For three years, IDH and the fisheries PPP taskforce collaborated on a project promote sustainable aquaculture through strengthening public private collaboration in the Mekong Delta. This resulted in more sustainable resource use and a reduction of antibiotics, an online platform for sharing information on disease and environmental data, and web-based traceability systems for the shrimp and pangasius value chains.
With help from all our partners, we have improved the sustainability of the production of 630,000 tonnes of shrimp, tilapia and pangasius. Now we believe it is time to also focus on living wages in the sector.
While seafood companies want to address living wages, they seldomly act on it. Is this because companies find it too complex and difficult to know wages in their supply chains? After years of working on living wages in different sectors, IDH has developed a 5-step roadmap that can help to secure living wages. Globally, some 800+ companies in six different sectors are already working with our roadmap and tools and we are now focusing on ensuring the living wage in Vietnam’s aquaculture sector.
Living wage: what do we mean?
Before we dive into living wages for the seafood industry, let’s first explain what we mean by “living wages”. Earning a living wage means workers receive sufficient wages to afford a decent standard of living for the worker and their family. Elements of a decent standard of living include food, water, housing, education, health care, transportation, clothing and other essential needs – including provision for unexpected events. A living wage takes into account the difference between net and gross pay, so employees are sure to take home a sufficient amount to cover for those expenses.
What is the difference between a living wage and a minimum wage? Minimum wages are prescribed wage levels that are mandatory by local or national law. In some cases, they are sector specific. Minimum wages are set by governments and often reflect the supply and demand of labour—balancing needs of employers and employees.
Step 1: understand the living wage in Vietnam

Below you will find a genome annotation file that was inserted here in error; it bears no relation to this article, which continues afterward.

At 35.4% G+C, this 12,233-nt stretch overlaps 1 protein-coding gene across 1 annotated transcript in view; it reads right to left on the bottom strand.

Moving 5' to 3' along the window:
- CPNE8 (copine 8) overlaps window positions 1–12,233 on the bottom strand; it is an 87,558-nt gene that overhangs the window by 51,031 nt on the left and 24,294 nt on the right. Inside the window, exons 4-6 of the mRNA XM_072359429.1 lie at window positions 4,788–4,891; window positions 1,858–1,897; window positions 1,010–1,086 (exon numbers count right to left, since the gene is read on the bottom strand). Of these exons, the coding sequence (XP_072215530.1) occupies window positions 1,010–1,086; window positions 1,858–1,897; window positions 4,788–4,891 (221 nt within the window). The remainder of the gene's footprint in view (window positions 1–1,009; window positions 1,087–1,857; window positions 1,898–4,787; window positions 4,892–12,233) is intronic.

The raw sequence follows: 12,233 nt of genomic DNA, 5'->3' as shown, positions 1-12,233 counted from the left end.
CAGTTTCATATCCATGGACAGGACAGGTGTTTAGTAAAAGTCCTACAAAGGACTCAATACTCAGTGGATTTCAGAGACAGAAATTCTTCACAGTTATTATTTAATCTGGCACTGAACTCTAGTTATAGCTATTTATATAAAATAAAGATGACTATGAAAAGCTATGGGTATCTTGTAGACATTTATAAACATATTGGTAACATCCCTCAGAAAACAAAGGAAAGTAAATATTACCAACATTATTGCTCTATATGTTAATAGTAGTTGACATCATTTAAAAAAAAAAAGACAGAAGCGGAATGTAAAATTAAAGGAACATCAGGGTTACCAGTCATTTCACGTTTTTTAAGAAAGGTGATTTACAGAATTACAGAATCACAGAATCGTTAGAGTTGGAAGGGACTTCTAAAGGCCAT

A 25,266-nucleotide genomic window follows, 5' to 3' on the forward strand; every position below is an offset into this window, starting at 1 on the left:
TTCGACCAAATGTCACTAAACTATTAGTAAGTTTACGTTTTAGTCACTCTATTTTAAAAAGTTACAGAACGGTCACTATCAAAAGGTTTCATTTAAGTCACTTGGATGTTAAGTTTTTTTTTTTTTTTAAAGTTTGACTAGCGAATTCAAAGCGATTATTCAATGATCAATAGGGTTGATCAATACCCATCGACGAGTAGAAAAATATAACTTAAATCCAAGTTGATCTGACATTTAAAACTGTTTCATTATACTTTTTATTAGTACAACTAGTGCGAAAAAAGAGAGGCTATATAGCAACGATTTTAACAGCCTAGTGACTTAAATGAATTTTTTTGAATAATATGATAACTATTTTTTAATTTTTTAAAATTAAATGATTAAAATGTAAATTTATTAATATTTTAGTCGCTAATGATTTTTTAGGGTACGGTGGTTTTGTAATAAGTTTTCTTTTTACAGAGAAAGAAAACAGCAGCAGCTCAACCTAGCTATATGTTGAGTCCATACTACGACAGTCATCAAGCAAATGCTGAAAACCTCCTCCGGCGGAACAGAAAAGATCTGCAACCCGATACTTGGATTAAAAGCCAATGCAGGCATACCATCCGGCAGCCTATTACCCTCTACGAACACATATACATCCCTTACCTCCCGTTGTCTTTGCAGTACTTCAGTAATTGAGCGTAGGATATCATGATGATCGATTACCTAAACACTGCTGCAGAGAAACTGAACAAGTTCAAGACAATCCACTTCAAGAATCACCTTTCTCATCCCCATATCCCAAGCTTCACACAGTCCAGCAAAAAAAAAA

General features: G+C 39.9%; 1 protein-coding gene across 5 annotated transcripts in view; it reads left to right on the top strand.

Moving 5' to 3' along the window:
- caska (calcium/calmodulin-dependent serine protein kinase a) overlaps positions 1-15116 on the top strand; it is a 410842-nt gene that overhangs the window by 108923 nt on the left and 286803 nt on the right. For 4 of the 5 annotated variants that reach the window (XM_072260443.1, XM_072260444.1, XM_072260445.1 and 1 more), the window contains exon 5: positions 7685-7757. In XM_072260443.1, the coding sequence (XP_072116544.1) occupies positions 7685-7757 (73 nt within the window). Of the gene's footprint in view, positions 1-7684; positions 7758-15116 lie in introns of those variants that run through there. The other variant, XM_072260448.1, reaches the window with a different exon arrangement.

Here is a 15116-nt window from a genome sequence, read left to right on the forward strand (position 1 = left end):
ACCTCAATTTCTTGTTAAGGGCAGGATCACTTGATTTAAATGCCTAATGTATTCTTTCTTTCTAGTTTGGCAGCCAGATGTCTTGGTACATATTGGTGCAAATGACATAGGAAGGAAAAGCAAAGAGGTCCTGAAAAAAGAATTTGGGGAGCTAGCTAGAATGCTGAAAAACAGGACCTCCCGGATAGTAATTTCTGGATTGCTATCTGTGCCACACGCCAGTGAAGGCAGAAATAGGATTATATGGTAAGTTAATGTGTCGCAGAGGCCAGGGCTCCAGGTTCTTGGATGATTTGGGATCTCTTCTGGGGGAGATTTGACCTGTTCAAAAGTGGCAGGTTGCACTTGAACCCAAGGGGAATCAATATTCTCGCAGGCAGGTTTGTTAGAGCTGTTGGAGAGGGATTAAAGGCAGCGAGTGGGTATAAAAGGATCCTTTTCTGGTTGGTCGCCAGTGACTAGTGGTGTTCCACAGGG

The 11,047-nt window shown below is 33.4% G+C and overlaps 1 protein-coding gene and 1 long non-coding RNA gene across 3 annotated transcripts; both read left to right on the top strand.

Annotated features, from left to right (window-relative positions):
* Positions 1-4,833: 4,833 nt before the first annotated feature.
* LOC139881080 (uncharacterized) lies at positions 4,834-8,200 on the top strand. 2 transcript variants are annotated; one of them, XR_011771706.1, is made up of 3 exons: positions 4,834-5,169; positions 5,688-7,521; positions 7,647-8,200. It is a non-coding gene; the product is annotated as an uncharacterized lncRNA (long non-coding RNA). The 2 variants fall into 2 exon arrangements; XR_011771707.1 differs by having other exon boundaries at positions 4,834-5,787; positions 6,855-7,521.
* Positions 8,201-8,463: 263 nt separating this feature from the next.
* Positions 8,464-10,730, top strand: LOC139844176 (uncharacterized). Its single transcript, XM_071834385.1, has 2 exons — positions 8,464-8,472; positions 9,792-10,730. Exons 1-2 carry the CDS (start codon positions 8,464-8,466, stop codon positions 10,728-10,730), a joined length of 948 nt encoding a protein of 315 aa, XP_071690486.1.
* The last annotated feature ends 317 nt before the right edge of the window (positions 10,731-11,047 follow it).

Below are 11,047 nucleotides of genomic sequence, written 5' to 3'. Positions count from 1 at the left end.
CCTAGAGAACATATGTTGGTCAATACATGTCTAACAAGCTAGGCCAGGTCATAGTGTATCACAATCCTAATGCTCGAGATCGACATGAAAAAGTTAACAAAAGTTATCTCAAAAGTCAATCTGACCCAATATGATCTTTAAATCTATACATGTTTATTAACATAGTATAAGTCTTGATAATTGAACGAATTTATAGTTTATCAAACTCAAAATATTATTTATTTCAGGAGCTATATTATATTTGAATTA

Now let us take one step at the time and use examples from Vietnam. The first step is to identify the living wage in your region of interest. There are different living wage benchmark methodologies. Each one has its own approach for calculating the living wage. To ensure a methodology is rigorous and consistent, IDH has developed a process to recognise living wage benchmark methodologies that meet nine criteria for quality. Through this process, we have recognised five methodologies that can be used: the Full-fledged Anker Methodology; the Wage Indicator Typical Family Methodology; the Fair Wage Network Typical Family Methodology; the Anker Reference Value Methodology; and the Living Wage for US Monthly Methodology.
Our benchmark finder tool helps companies find credible living wage benchmarks from every country and region. The tool shows that there are living wage benchmarks available for Vietnam, both publicly and for purchase.
To grasp this a bit more, let us look at some data. The Anker methodology, for example, states that for rural Vietnam in 2020, the living wage is 4,618,167 Vietnam Dong (VND) per month, which is equivalent to $199 per month. Although we need to recognise the diversity of different provinces, and we need to take inflation into account for 2022, this already provides us with a good starting point for understanding the living wage in rural Vietnam.
Step 2: Understand what the LW gap is by using IDH’s Salary Matrix